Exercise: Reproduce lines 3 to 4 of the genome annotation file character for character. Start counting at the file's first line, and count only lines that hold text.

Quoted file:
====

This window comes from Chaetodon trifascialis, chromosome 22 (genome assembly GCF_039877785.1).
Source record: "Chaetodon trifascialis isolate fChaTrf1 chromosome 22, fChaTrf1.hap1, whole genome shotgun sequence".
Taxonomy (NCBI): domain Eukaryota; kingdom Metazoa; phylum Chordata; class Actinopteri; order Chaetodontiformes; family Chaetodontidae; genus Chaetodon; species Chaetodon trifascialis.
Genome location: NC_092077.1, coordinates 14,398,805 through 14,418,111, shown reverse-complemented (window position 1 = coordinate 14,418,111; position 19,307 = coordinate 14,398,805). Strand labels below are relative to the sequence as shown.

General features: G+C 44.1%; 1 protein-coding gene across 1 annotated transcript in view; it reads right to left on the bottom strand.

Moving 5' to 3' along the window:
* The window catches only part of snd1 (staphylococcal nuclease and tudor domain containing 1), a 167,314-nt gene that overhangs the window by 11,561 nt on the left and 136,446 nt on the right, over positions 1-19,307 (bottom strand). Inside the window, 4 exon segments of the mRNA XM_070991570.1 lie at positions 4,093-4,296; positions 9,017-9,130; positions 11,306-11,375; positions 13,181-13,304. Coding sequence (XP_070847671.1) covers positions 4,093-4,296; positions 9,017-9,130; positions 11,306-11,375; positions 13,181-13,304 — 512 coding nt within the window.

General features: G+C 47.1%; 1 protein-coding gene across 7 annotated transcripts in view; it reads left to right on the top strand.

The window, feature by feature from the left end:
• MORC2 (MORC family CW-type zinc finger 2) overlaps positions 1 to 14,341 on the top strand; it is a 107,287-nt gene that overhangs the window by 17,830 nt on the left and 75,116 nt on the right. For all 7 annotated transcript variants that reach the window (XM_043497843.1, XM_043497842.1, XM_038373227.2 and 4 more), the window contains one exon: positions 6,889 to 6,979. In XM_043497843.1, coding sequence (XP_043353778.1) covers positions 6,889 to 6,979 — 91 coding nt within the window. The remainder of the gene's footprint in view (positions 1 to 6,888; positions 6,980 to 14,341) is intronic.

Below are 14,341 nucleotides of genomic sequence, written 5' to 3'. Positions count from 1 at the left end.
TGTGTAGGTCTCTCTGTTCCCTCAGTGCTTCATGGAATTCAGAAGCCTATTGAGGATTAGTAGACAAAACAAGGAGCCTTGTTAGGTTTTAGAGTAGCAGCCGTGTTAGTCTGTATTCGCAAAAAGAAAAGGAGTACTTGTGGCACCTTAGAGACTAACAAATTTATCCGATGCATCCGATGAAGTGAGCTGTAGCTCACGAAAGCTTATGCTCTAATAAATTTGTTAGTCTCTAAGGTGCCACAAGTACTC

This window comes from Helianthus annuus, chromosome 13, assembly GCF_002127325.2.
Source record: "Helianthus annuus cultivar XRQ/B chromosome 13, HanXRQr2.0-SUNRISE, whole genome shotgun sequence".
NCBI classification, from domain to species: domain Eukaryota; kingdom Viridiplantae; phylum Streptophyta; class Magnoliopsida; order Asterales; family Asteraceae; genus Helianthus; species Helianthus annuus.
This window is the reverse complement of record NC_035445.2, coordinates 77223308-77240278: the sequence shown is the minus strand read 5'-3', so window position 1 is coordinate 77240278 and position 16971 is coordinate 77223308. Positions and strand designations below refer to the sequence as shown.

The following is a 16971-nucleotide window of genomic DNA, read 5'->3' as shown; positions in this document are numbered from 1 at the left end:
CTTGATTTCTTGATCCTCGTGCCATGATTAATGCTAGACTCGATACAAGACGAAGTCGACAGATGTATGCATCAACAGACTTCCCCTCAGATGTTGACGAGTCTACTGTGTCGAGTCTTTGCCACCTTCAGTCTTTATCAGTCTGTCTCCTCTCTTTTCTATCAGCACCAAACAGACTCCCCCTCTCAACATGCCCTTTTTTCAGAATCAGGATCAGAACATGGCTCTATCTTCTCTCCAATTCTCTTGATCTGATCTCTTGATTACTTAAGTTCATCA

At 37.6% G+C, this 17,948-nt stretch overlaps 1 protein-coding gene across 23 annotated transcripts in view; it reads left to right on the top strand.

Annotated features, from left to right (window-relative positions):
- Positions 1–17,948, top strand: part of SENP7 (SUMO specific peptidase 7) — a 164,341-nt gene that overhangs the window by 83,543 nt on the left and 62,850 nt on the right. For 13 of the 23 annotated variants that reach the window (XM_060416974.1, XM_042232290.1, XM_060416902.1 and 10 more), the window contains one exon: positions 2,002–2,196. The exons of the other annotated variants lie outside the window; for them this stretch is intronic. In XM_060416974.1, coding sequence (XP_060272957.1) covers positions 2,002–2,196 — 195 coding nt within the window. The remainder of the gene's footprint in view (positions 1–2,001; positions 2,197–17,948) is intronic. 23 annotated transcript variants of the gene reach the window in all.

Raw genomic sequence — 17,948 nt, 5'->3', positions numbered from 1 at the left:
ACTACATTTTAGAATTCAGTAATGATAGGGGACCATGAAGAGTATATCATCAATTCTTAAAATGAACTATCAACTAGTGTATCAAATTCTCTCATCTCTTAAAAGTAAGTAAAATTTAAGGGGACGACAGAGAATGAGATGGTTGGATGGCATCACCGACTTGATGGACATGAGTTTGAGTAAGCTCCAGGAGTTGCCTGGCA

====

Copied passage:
Taxonomy (NCBI): domain Eukaryota; kingdom Metazoa; phylum Chordata; class Actinopteri; order Chaetodontiformes; family Chaetodontidae; genus Chaetodon; species Chaetodon trifascialis.
Genome location: NC_092077.1, coordinates 14,398,805 through 14,418,111, shown reverse-complemented (window position 1 = coordinate 14,418,111; position 19,307 = coordinate 14,398,805). Strand labels below are relative to the sequence as shown.